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PRACTICE: A balancing act

27 January 2012  

Michael Morton reviews recent arguments on security for costs

Even with a strong body of rules, regulations, guidance and case law, judicial decisions in respect of applications for security for costs remain subjective and are fraught with difficulties for judges and an arena of heated argument among litigators. A client may grumble about paying his solicitor for work actually done. It is a wake up call to a cash-strapped client being forced, by the court, to pay moneys or provide a substantial bond for security for his opponents costs, including those yet to be incurred. It is difficult to think of a more effective way to force the claimant to put their money where their mouth is. They will then have to consider whether the litigation is worth the risk? How much do they want to throw at the claim?

Additional Info

  • Case(s) Referenced:

    Allen v Bloomsbury Publishing Ltd & anor [2011] EWHC 770 (Ch)

    Aquilla Design (GRB Products) Ltd v Cornhill Insurance plc [1988] BCLC 134 (CA)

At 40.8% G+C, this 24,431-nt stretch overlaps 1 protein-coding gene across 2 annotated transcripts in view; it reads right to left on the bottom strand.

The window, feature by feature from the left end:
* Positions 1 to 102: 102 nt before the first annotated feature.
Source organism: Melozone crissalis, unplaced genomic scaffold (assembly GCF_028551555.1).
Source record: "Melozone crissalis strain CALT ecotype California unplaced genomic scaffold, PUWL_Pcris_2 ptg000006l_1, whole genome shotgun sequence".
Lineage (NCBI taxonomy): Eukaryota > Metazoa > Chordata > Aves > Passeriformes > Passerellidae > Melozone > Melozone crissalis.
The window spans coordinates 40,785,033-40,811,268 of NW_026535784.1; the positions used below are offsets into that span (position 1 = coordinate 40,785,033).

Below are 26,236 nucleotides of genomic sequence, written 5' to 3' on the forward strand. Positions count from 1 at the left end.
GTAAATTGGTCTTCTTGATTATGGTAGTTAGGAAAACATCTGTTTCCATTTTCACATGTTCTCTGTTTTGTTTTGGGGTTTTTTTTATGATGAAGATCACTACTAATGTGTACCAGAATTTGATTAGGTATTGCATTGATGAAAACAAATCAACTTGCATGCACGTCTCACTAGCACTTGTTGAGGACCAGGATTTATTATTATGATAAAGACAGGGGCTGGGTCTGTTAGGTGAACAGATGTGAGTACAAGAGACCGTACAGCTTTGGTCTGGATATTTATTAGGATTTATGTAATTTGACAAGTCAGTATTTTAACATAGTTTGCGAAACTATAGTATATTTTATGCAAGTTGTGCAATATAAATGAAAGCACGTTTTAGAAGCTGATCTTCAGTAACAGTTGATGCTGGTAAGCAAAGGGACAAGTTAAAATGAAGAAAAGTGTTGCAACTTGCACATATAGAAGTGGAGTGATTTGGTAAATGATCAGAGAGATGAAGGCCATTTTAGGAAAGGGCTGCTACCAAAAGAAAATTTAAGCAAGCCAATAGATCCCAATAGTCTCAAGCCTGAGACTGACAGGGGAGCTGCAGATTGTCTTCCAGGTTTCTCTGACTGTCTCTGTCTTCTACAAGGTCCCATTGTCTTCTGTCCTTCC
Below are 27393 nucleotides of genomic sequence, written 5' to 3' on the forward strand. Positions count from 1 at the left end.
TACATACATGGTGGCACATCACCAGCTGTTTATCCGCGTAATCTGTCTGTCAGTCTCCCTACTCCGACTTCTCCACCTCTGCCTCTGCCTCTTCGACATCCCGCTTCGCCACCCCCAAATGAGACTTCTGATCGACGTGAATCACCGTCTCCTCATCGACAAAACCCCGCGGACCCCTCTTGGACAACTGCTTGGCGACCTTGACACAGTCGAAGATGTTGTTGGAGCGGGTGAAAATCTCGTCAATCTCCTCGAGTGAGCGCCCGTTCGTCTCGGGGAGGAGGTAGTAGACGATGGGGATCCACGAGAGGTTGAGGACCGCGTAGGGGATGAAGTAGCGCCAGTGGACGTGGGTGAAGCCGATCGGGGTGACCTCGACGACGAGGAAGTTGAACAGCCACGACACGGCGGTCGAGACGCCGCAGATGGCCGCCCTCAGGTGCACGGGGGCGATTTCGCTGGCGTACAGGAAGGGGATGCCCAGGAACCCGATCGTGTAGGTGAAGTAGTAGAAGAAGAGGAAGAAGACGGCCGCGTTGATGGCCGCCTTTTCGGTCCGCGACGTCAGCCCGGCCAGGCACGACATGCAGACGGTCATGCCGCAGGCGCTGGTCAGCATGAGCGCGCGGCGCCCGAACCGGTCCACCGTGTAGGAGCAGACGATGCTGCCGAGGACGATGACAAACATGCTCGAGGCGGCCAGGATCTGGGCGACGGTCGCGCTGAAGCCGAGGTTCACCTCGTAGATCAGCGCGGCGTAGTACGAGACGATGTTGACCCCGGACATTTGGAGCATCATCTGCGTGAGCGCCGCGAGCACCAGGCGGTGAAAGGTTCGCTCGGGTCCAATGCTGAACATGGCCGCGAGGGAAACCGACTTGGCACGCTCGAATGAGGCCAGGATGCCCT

Corfu Navigation Co v Mobil Shipping Ltd [1991] 2 Lloyd’s Rep 52 (CA)

    Data Delecta Aktiebolag v MSL Dynamics Ltd [1996] ECR 1-4661

    Re Gibson’s Settlement Trusts [1981] Ch 179

    Innovare Displays plc v Corporate Booking Services Ltd [1991] BCC 174

    Keary Developments Ltd v Tarmac Construction Ltd [1995] 3 ALL ER 534 (CA) (Civ Div)

    Re Little Olympian Each Ways Ltd [1994] 4 ALL ER 561

    Lobster Group Ltd v Heidelberg Graphic Equipment Ltd & anor [2008] EWHC 413 (TCC)

    Mastermailer Stationery Ltd v Sandison & ors (2011) LTL 20/4/11

    Olatawura v Abiloye [2002] EWCA Civ 998

    Porzelack KG v Porzelack (UK) Ltd [1987] 1 ALL ER 1074

    Nasser v United Bank of Kuwait [2001] EWCA Civ 556

    Sir Lindsay Parkinson & Co Ltd v Triplan Ltd [1973] 2 ALL ER 273 (CA)